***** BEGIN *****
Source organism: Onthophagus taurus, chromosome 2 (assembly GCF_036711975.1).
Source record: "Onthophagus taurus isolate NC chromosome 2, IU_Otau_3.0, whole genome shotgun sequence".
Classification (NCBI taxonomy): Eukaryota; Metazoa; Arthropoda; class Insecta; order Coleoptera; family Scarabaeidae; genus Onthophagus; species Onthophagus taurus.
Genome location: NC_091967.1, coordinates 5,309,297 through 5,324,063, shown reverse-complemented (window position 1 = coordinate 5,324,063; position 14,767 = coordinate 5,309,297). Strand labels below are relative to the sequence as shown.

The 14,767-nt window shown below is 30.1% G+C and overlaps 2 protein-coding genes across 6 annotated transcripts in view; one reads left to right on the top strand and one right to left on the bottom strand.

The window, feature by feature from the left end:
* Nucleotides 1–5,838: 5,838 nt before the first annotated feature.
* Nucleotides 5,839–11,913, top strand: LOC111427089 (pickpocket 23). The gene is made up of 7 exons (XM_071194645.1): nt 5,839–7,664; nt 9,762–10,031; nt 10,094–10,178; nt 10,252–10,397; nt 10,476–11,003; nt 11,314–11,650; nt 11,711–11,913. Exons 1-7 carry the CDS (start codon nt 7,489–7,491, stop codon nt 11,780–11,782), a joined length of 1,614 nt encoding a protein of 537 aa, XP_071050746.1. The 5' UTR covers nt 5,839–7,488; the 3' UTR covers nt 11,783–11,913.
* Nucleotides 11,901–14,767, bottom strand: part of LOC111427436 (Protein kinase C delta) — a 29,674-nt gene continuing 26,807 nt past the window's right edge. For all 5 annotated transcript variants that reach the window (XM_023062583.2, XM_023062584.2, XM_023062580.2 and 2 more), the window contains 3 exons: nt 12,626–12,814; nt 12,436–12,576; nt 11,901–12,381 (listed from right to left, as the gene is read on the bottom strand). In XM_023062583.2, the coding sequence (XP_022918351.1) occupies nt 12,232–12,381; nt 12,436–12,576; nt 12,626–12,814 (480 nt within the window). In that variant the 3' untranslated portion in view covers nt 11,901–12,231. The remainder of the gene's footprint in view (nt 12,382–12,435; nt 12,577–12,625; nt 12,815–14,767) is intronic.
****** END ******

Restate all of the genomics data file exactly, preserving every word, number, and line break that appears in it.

Source organism: Onthophagus taurus, chromosome 2 (assembly GCF_036711975.1).
Source record: "Onthophagus taurus isolate NC chromosome 2, IU_Otau_3.0, whole genome shotgun sequence".
Classification (NCBI taxonomy): Eukaryota; Metazoa; Arthropoda; class Insecta; order Coleoptera; family Scarabaeidae; genus Onthophagus; species Onthophagus taurus.
Genome location: NC_091967.1, coordinates 5,309,297 through 5,324,063, shown reverse-complemented (window position 1 = coordinate 5,324,063; position 14,767 = coordinate 5,309,297). Strand labels below are relative to the sequence as shown.

The 14,767-nt window shown below is 30.1% G+C and overlaps 2 protein-coding genes across 6 annotated transcripts in view; one reads left to right on the top strand and one right to left on the bottom strand.

The window, feature by feature from the left end:
* Nucleotides 1–5,838: 5,838 nt before the first annotated feature.
* Nucleotides 5,839–11,913, top strand: LOC111427089 (pickpocket 23). The gene is made up of 7 exons (XM_071194645.1): nt 5,839–7,664; nt 9,762–10,031; nt 10,094–10,178; nt 10,252–10,397; nt 10,476–11,003; nt 11,314–11,650; nt 11,711–11,913. Exons 1-7 carry the CDS (start codon nt 7,489–7,491, stop codon nt 11,780–11,782), a joined length of 1,614 nt encoding a protein of 537 aa, XP_071050746.1. The 5' UTR covers nt 5,839–7,488; the 3' UTR covers nt 11,783–11,913.
* Nucleotides 11,901–14,767, bottom strand: part of LOC111427436 (Protein kinase C delta) — a 29,674-nt gene continuing 26,807 nt past the window's right edge. For all 5 annotated transcript variants that reach the window (XM_023062583.2, XM_023062584.2, XM_023062580.2 and 2 more), the window contains 3 exons: nt 12,626–12,814; nt 12,436–12,576; nt 11,901–12,381 (listed from right to left, as the gene is read on the bottom strand). In XM_023062583.2, the coding sequence (XP_022918351.1) occupies nt 12,232–12,381; nt 12,436–12,576; nt 12,626–12,814 (480 nt within the window). In that variant the 3' untranslated portion in view covers nt 11,901–12,231. The remainder of the gene's footprint in view (nt 12,382–12,435; nt 12,577–12,625; nt 12,815–14,767) is intronic.